Many small and medium-sized enterprises (SMEs) plan to increase cross-border trade for their products via e-commerce platforms to promote exports in the context of the COVID-19 pandemic.
|Selling products abroad via e-commerce platforms was an efficient way to promote exports and find partners. — Photo kinhtedothi.vn|
Tran Thi Yen Phi, CEO of DSW, which sells agricultural products via the Chinese platform Alibaba, said that the company’s revenue increased from US$3,000 to $260,000 after one year. Selling products via e-commerce platforms helped reach customers in Japan, the EU and Southeast Asia.
As DSW does not export through the northern border, the company was not affected by border jams or closures, he said, adding that DSW would continue to promote online exports.
Kien Thuan Co-operative in Yen Bai Province said that online export helped promote the cooperative’s tea products to many potential markets, including North America and the Middle East.
The cooperative’s deputy director Do Tuan Luong said that cross-border trade via e-commerce platforms helped expand the company’s export revenue by 80 per cent.
He said the sale via e-commerce platforms was relatively stable, adding that the cooperative would continue to increase online exports.
He said that selling products abroad via e-commerce platforms emerged as an effective channel to expand exports while traditional international trade was affected by the pandemic.
Dang Hoang Hai, director of the Ministry of Industry and Trade’s Department of E-commerce and Digital Economy, said that the impressive development of e-commerce was due to the change in the thinking of sellers and exporters.
Notably, SMEs, even micro-sized enterprises and cooperatives, were now ready to sell online. “This is a big change in the way enterprises sell things to the world,” he said.
Alibaba’s statistics showed that the volume of goods sold via the platform increased by 34 per cent in 2021 against 2020, to 7.2 million units.
Deputy Minister of Industry and Trade Do Thang Hai said digital-based trade promotion would be enhanced this year.
He said it was important that enterprises be active in using cross-border e-commerce to promote exports and look for partners.
The ministry’s Trade Promotion Agency and Alibaba recently inaugurated the Vietnam Pavillion on the e-commerce site, which would be run within one year to promote Vietnamese products. The cooperation also aimed to increase digital transformation capacity for Vietnamese enterprises.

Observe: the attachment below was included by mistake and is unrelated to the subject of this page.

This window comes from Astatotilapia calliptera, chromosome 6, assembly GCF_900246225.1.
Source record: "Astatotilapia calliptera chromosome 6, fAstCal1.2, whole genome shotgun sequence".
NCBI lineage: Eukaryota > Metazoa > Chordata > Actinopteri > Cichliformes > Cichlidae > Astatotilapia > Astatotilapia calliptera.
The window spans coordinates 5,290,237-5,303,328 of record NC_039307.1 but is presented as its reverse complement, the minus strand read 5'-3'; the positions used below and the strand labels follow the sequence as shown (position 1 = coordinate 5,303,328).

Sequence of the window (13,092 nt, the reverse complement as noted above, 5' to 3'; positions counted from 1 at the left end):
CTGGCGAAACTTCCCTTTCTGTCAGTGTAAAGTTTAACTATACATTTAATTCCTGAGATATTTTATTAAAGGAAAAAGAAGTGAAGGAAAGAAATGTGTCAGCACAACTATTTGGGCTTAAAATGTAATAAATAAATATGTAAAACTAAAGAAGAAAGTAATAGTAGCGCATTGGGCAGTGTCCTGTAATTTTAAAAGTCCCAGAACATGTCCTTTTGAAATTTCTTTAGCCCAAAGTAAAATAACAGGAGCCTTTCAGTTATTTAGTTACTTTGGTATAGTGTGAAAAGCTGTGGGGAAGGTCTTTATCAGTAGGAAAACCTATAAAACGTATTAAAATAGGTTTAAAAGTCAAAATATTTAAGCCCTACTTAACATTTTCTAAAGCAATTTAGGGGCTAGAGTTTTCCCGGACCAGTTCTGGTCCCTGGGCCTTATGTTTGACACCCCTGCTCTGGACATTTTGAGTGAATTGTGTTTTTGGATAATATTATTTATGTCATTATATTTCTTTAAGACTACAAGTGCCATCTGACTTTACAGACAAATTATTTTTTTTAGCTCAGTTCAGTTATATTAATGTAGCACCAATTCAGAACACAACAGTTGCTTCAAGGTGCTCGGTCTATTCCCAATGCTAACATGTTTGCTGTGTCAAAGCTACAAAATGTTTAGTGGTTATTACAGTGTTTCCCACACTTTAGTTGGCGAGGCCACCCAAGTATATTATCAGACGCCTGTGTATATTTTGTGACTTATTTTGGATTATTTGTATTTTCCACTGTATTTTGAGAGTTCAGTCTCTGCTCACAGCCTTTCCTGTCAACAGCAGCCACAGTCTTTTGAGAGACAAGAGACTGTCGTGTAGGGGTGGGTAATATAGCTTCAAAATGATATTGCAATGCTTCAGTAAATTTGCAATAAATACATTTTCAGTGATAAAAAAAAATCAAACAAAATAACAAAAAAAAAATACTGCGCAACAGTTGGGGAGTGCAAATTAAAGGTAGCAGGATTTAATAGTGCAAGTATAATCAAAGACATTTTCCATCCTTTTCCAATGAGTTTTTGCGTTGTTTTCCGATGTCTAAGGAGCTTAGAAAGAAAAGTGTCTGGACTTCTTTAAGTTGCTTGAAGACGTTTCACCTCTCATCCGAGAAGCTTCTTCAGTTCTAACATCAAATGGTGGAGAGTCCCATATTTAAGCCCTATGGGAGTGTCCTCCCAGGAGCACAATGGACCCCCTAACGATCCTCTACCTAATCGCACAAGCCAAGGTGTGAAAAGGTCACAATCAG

Statistics of the Vietnam E-commerce Association showed that cross-border e-commerce in 2021 rose by 25.7 per cent against 2020.
Nguyen Duc Trung, Deputy Director of the Enterprise Development Agency under the Ministry of Planning and Investment, said that the Vietnamese economy was switching to a digital economy, in which e-commerce was a core factor.
Trinh Khac Toan from Amazon Global Selling said that e-commerce was an inevitable trend. At the same time, traditional retail slowed down due to the pandemic, adding that cross-border trade posted impressive growth since 2019, and the trend would continue to be robust until 2024.
He added that cross-border trade would help remove complicated traditional export methods while making it easier to access consumers around the globe.
Amazon said that the number of SMEs in Vietnam earning revenue of around $100,000 on Amazon increased by 18 per cent against 2020, with $500,000 revenue by 53 per cent.
To promote online exports, he said enterprises should focus on building brands, understanding the targeted markets’ regulations, developing promotion plans, and diversifying delivery methods.
Vietnamese e-commerce market reached $17 billion and is expected to reach $29 billion in 2025, while the digital economy was forecast at $52 billion, ranking third in ASEAN in 2025.
Source: Vietnam News
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Representatives from State management bodies and companies speak about the advantages and challenges Vietnamese businesses face in e-commerce, especially commodity exports.